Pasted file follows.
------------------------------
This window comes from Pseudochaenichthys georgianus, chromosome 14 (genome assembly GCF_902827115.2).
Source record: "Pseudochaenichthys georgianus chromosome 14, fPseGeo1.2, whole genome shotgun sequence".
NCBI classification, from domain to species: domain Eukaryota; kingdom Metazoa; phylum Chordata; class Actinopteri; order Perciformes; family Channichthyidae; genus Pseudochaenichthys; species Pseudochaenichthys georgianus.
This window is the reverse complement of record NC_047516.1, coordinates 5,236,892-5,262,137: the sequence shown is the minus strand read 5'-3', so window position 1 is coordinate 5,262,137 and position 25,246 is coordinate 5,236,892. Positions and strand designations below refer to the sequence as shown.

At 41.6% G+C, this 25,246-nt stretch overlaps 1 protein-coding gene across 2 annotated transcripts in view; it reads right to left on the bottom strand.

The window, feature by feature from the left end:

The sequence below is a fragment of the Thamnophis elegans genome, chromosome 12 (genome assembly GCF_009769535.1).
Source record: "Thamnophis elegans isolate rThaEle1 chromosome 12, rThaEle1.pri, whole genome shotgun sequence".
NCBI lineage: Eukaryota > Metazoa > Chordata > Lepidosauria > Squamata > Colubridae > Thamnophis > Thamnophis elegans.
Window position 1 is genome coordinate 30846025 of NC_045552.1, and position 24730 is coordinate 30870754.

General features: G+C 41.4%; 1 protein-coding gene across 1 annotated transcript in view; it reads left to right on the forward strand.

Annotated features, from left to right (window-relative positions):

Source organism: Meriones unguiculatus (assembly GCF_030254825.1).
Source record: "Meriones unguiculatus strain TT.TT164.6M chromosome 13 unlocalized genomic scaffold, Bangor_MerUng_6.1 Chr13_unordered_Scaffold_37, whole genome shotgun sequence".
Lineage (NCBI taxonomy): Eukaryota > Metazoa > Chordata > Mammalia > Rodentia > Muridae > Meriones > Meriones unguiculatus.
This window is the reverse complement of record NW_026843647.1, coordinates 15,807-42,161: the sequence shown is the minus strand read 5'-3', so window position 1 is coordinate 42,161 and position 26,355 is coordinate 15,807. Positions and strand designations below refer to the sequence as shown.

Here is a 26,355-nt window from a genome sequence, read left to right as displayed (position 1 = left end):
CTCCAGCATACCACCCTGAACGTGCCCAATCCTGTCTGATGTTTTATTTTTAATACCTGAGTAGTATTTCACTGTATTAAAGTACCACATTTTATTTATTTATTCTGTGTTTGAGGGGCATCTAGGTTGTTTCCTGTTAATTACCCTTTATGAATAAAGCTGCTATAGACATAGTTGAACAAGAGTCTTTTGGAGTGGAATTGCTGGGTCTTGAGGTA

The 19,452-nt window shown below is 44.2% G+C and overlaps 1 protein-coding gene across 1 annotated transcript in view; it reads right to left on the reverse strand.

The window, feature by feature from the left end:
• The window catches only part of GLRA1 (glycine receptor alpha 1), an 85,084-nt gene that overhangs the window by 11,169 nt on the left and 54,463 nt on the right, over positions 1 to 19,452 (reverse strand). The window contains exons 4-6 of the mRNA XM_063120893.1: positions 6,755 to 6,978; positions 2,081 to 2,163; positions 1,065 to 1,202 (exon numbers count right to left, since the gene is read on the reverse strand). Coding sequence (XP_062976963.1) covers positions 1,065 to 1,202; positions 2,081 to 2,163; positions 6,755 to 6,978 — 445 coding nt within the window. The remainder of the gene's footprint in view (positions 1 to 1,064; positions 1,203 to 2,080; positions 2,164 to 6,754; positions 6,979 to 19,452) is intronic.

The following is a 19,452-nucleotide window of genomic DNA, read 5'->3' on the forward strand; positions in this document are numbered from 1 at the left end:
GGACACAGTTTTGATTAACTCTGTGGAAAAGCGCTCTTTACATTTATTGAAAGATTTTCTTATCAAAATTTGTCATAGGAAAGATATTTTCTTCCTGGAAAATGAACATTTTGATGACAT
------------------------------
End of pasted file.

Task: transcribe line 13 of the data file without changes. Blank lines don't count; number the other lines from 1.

Source organism: Meriones unguiculatus (assembly GCF_030254825.1).